We have a saying in the publishing world: "Any author worth her salt can give you five book ideas by breakfast." It doesn't mean that ideas are worthless. It means that ideas are not the key to your survival.

Similarly, a brilliant concept will not help you survive entrepreneurship. A great app, smart idea or strong audience will not sustain you. If that was the case, then wouldn't we see many others thriving in the business world?

The trick is that you should be creating a strong foundation well before you pursue your business idea. Looking at my own path, I see how I was fortunate enough to have these in place before I started - and how I could have done a much better job of fostering them.

Here are three foundational things you'll want to have in place to be the best startup founder possible:

Maximum passive income: This is the money you do little or nothing to bring in. You can leave for a week and still see your bank account rise. For me, royalties from my 15 books and profit-sharing programs helped bring in money as I worked on my two first startups, So Quotable and Cuddlr. For you, it may be YouTube videos, web advertising, online classes or other self-driving platforms.

It's important because your hands need to be on the wheel of your startup, not your financial engine. We bootstrapped Cuddlr to a successful acquisition, but that meant that we weren't officially getting a paycheck for nearly a year as co-founders. Passive income helped keep the lights on.

Minimum active income: Some people seem to be born entrepreneurs, but one gift late bloomers like myself have is that we have made a living in other ways! By nature, entrepreneurial money is unstable. Having and staying involved in your previous profession can be a solid source of income if you are between startups or need a financial boost.

For me, journalism has been a reliable income stream. Be warned, though: You do not want your active income to be all consuming in energy or time. Freelance journalism is flexible enough so that I can create more assignments based on the moment. If your active income isn't malleable enough, then it can easily take your focus off of your main business.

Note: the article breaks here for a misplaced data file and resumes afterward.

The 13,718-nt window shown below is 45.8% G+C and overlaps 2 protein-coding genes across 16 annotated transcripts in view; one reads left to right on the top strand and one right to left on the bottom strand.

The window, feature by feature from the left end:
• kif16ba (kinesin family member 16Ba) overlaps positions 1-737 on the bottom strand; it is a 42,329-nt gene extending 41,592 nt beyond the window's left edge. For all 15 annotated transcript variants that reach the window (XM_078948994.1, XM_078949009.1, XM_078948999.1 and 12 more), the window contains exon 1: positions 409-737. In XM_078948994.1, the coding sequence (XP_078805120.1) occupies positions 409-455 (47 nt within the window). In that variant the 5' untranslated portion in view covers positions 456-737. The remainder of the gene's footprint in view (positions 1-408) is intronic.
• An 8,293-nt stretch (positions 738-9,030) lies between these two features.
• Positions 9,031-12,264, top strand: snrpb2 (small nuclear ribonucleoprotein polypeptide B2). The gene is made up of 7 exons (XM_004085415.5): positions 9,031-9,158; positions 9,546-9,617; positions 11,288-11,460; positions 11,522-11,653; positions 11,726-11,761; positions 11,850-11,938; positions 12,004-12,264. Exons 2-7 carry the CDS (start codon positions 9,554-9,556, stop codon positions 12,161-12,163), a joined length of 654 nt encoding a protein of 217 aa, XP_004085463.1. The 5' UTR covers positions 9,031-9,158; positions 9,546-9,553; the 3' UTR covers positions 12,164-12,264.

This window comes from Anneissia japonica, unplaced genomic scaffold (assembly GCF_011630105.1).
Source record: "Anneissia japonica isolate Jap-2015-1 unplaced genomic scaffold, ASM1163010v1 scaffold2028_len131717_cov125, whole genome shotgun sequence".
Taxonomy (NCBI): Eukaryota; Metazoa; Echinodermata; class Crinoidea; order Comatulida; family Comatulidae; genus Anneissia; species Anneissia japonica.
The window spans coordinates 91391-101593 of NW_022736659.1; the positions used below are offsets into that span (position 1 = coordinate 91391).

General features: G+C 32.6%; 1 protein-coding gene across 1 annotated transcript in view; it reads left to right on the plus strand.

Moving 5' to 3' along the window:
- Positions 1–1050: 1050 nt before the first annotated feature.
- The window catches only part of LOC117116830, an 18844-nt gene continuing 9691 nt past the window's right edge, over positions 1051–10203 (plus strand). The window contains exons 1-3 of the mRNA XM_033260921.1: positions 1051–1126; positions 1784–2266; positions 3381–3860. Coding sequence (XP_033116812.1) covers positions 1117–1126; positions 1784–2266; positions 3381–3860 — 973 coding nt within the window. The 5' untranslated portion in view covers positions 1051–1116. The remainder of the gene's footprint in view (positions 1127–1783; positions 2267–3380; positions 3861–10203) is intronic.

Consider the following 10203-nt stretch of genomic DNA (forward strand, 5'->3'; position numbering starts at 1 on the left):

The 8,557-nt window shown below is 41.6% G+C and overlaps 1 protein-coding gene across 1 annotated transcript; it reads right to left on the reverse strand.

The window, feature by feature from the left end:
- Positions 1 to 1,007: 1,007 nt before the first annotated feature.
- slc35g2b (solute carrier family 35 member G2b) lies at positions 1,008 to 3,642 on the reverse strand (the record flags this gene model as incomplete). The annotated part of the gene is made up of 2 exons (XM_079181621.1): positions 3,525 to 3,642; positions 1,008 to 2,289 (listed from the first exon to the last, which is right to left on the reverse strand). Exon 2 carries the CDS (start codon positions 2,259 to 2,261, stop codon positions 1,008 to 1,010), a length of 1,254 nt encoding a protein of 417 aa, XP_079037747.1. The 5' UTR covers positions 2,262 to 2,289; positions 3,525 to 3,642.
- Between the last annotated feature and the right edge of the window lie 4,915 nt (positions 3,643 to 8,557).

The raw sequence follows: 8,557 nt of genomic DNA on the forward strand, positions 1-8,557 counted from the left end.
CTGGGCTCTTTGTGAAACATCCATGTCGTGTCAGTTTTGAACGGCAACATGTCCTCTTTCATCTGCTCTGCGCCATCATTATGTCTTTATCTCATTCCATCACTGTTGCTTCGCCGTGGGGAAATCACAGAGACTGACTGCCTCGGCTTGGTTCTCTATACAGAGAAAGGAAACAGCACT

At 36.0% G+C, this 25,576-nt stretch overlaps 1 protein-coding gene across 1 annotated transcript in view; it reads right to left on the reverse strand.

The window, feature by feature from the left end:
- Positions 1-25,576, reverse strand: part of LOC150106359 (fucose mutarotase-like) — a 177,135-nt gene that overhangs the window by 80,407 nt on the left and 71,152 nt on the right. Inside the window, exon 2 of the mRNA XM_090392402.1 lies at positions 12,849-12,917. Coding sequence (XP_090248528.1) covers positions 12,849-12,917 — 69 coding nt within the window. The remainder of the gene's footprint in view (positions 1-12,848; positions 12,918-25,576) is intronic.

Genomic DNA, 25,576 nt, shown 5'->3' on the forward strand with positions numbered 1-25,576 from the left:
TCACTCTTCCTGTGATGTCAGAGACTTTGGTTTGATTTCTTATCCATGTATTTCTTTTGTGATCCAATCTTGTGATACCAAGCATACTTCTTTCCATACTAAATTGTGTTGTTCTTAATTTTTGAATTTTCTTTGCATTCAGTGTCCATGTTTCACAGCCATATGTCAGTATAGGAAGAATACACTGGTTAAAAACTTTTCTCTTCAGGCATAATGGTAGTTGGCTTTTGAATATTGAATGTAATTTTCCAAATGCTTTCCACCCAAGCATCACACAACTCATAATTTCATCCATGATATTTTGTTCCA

A personal board of advisors: I call it a brain trust. Others call it a trusted network. You absolutely need to have people in place to give you advice, support and resources. The two big keys, though, are to have diverse people in your life and to have them in place before you need them.

First, there are few worse things than having a network that has the same strengths you do. Why? Talking to them would be like talking to yourself: No help. In my world, I am close with corporate lawyers, building contractors, VCs and school teachers, and their expertise has been invaluable along the way.

Second, build and connect with people now before you are in a jam. My last startup went from 0 to 100 real quick, switching from a vague concept to Apple's number one app within a matter of weeks. Potential success can come knocking quickly, and you may not have time to find people quickly enough to consult when you are in the need of guidance - and they may not appreciate you calling them only because you need them.